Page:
The fluids that often accumulate in the arm following breast cancer surgery, radiation or chemotherapy are not all the same. A tape measure, the common means of tracking fluid build-up, offers no discernment between intracellular and extracellular fluids, fat or lymphatic fluid build-up.
Bioimpedance spectroscopy (BIS), however, has that power of discernment. An ongoing multinational trial, PREVENT, which compares morbidity outcomes and time to lymphedema treatment intervention between the two methods is demonstrating multiple benefits with BIS use. Principal investigator Sheila H. Ridner, Ph.D., director of graduate studies and the Ph.D. in Nursing Science program at Vanderbilt University School of Nursing, launched the study in 2014.
Ridner sees three primary benefits patients can derive through BIS: earlier sleeve and gauntlet intervention for preclinical levels of lymphatic fluid build-up, fewer false positives, (impacting patients’ mental health), and deferred or obviated physical therapy.
“This is a relatively low-cost, simple way to more accurately measure lymphatic fluid build-up, as opposed to the standard tape measure method. We hope physicians will see that this technology should be used at every visit, before and after someone has had breast surgery,” Ridner says.
The BIS Difference
BIS determines the composition of body tissues by measuring the resistance frequency of current applied between two electrodes. When used for fluid measurement, the type of fluid makes a significant difference in whether and how the build-up will proceed. Intracellular fluids and most intercellular fluid that may accumulate after surgery will attenuate, but if it is lymphatic fluid, it needs to be recognized early on.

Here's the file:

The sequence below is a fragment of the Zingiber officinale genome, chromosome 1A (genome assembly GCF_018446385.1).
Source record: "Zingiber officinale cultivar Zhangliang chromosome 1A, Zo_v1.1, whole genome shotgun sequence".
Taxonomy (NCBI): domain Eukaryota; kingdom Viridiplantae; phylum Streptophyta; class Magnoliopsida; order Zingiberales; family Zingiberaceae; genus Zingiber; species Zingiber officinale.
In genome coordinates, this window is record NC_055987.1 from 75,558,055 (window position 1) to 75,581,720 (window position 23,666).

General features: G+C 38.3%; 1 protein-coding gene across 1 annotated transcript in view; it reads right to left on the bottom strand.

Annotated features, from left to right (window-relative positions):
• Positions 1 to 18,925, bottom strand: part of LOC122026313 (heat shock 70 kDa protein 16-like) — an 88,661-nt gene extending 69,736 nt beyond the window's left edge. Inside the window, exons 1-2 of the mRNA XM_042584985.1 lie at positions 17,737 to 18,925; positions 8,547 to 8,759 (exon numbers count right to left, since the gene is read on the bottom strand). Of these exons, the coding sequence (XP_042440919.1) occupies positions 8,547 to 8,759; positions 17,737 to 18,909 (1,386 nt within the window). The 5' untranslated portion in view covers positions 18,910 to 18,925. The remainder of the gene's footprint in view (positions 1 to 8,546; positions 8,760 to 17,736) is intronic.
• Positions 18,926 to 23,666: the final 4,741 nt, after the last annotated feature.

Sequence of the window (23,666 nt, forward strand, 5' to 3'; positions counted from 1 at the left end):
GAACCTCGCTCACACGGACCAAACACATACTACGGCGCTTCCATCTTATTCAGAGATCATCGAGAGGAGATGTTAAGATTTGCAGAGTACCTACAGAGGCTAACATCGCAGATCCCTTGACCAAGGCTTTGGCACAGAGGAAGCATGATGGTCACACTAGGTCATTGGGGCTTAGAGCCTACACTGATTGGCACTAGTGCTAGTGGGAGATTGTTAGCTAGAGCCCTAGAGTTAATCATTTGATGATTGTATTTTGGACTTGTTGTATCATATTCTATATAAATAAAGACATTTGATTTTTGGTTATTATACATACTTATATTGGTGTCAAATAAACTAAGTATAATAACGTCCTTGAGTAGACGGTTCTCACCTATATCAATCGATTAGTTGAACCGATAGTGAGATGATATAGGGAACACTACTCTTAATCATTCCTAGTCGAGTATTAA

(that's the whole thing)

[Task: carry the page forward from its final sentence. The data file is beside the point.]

BIS can discern and measure lymphatic fluid with high accuracy. “When we see a patient with a reading of 6.5 L-DEX units (or a 5% increase in arm volume), which is the threshold for preclinical lymphedema, it is time to intervene with compression garments,” Ridner says. This can prevent not only chronic disfigurement and disability of the arm and infection risk, but also psychological trauma.
“In a woman who has just fought cancer and may have also lost one or both of her breasts, having a new and possibly permanent arm disability is devastating. In fact it is the number one fear of breast cancer survivors,” she said.
“In a woman who has just fought cancer and may have also lost one or both of her breasts, having a new and possibly permanent arm disability is devastating. In fact it is the number one fear of breast cancer survivors.”
The PREVENT Study
To date, 1,201 patients have been enrolled pre-surgery and randomized to either the tape measure or BIS group. 508 have completed baseline measurements and had follow-up measurements 90 days after surgery, and regularly thereafter, for at least 12 months post-surgery. Ridner anticipates that the trial will close at the end of 2020, and will include outcomes for patients with up to three years of post-surgery follow-up.
Sixty-eight (28.5%) patients in the tape measurement group and 41 (15.8%) in the BIS group have developed preclinical lymphedema. These patients wore the compression garments 12 hours a day for 28 days. Significantly, the mean time to reach that threshold was 2.8 months and 9.5 months, respectively.
Also notably, the BIS patients were much less likely to require complex decongestive physiotherapy (CDP) than the tape measure group. 14.7 percent of the patients in the tape measure group developed clinical lymphedema that required CDP. Only 4.9 percent required this treatment in the BIS group.
“The study tells us that more accurate readings lead to more time-appropriate use of the compression sleeves, thus reducing the risk of reaching preclinical lymphedema. It also tells us that the majority of patients who do reach the threshold reach it much later,” Ridner says.
According to Ridner, avoiding lymphedema that requires CDP can save about $25,000 per patient over the two years after breast cancer treatment. Treatment of infections like cellulitis, counseling for mental health problems and antidepressant medications all contribute to the cost when fluid build-up is mischaracterized or underestimated.
The next generation BIS device, the SOZO, works without electrodes and is currently in use at a number of clinics and institutions globally. Home use may not be far behind. Ridner says, “As one of my patients told me, ‘if we have home glucose monitors to measure blood sugar, why on earth don’t we have a device for measuring fluid build-up?'”